“Clients are more than ever examining every detail and are exploring multiple building options to optimise quality/value for money. The pressure of missing a build slot in the decision making process has all but disappeared.
“On the refit side, there is still a strong market with a large amount of brokerage yachts attracting offers and refit quotations. The opportunity to secure a quality pedigree project and shop around for a good deal for refit work has never been better. Value for money and quality is going to continue to be high on the agenda of existing and new clients to the market.”
An Owner’s Perspective
We asked a seasoned owner with several Benetti superyachts already under his belt, for his comments, “Let’s take a helicopter view,” he says. “We all witnessed the tremendous growth from the year 2000 when roughly 500 yachts sold, split between 100 new and 400 brokerage boats. By 2007 the market had doubled to 1,000 sales, a mix of 300 new and 700 second-hand boats. When the subprime crisis hit the yacht sector in autumn 2008 there was a sudden drop in sales to perhaps 250 units per year, meaning we’re a long way from the good old days. So what does this mean for all of us who want to buy or sell a yacht?
“If we take a look at the brokerage market first and, if statistics can be trusted, the worldwide fleet stood at 5,000 boats selling at a rate of 700 a year, meaning that a used yacht was sold on in every seventh year. That figure has now changed dramatically. Moreover, these yachts are not getting any younger and some owners are desperate to leave the industry. However, as we all know, it’s the best yachts with a pedigree that have a chance to sell today, albeit at much reduced prices. My take is that we have all lost 30-40% of perceived value compared to the 2007 pricing levels.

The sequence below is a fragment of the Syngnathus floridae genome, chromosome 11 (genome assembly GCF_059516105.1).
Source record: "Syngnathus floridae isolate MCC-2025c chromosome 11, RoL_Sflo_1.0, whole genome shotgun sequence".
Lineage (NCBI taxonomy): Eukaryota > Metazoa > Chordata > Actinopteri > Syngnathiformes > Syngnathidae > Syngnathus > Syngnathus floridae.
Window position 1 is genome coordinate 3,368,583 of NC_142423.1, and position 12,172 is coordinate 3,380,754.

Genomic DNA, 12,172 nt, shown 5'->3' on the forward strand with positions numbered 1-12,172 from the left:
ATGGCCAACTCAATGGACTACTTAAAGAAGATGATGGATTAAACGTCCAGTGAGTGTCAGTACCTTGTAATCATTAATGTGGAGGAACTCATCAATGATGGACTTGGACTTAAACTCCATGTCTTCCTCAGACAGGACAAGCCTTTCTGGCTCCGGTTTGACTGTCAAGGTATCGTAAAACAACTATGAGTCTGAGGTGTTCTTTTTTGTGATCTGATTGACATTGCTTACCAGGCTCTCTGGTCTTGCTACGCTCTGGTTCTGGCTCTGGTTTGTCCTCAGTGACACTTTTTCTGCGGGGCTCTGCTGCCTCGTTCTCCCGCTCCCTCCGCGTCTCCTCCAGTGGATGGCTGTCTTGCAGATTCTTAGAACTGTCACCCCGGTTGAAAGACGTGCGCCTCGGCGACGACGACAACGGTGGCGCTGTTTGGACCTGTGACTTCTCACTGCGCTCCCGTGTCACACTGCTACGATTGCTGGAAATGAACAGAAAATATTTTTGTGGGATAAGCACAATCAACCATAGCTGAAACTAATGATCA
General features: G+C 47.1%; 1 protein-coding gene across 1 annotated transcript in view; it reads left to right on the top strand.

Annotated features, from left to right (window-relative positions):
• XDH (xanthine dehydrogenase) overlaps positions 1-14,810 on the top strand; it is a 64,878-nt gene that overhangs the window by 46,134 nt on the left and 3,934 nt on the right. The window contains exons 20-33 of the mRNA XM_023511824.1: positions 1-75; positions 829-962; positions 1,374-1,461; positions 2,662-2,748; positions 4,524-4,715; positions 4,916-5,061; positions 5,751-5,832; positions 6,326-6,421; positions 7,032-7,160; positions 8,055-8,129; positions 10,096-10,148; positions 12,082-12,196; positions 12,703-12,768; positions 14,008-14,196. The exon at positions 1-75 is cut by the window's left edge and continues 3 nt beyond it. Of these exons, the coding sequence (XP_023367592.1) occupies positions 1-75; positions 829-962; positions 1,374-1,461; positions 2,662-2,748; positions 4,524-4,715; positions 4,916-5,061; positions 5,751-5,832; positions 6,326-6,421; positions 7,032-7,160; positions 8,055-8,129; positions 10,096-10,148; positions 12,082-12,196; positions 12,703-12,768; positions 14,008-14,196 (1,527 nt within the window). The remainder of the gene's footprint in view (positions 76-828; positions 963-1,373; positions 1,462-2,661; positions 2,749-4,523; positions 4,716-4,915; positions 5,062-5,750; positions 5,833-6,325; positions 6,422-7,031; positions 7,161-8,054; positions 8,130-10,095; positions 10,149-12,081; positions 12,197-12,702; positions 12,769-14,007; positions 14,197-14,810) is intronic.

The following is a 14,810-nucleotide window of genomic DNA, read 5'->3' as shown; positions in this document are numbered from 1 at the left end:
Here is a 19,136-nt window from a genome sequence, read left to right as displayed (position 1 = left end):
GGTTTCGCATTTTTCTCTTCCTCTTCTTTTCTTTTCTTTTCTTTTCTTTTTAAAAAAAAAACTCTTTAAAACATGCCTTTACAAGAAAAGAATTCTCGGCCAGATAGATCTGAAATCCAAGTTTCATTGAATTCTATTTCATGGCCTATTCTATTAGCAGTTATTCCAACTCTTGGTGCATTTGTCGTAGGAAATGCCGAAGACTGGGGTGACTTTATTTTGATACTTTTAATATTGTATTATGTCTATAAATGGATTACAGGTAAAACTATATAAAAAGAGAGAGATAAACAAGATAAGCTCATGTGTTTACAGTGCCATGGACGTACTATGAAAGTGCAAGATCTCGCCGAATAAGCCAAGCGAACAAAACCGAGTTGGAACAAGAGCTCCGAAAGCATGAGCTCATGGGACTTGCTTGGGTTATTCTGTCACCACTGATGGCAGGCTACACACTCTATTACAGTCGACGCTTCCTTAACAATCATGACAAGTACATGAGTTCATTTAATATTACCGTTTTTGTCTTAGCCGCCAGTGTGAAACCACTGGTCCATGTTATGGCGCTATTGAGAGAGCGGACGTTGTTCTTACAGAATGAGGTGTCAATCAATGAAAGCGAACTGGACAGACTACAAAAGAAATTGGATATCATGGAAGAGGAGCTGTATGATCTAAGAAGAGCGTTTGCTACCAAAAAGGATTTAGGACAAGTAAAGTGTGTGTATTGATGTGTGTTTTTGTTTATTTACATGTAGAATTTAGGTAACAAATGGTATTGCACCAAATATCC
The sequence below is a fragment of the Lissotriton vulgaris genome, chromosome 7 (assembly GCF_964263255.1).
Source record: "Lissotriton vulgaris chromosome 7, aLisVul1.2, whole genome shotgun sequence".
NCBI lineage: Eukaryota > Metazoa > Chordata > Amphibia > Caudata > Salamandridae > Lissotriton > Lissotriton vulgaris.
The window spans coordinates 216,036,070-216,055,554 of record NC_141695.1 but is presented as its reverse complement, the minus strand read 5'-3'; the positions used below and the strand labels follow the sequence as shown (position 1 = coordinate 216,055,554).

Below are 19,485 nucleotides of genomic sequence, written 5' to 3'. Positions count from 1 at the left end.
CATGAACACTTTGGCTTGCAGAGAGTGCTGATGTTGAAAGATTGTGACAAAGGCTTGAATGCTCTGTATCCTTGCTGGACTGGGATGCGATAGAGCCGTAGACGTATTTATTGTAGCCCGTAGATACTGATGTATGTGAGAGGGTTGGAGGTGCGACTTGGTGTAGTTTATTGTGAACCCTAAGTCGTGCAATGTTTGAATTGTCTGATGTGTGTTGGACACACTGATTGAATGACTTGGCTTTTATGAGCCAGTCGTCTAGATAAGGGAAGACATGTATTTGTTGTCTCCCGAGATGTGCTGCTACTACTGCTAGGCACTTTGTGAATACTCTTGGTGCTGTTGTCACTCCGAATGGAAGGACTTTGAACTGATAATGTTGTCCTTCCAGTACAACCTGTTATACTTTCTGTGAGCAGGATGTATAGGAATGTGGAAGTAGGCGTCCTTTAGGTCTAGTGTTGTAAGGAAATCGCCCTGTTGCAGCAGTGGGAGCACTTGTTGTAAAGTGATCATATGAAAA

“Regarding the new yacht market, as I mentioned earlier, roughly 300 new builds sold per year in the good times, dropping back after 2007 to the year 2000 level of 100 units. When you take two-thirds of sales potential out of an industry the effects can certainly be felt across the board. One of the fascinating things I found when walking around this year’s Monaco Yacht Show is that you can split the shipyards into A, B and C brands.
“The A brands are at the top of the market and we all know them well. Many of them were already full to capacity when the crisis hit and most had contracts with two to four year horizons. They’re still taking orders, with the only difference being that Jack from the USA or Peter from the UK have been swapped with Oleg from Russia, Ding in China or Satjiv from India as customers.
“The B brands have mostly survived but have had to cut back on volume and are now living with the view that ‘less is more’, focusing on customer needs and calling clients. Personally, I’ve never before received so many follow-up calls as after this year’s MYS, to make sure I was happy and if they could do something for me. Happy days are back for clients!
“The C brands which were lucky to sell the odd boat here and there during the boom are another story. If they are not already in liquidation they are desperate to sell something, but with a second hand market so full of good yachts, I see dark clouds ahead for most of them.
“In conclusion, we are in a period of a ‘new normal’ and I’ll be bold enough to predict that when we return to better times it won’t be to the 2007 level of 1,000 sales per year but more like 400 to 500 a year from 2014/2015 onwards. And even if we could run to the volumes of the ‘new normal’, it will still take 10-plus years to clear the current second-hand inventory meaning it won’t be before 2020 before we start to achieve a balance of supply and demand of used yachts.
“Therefore, if you want to sell, take the hit today. The first offer is usually the right one.”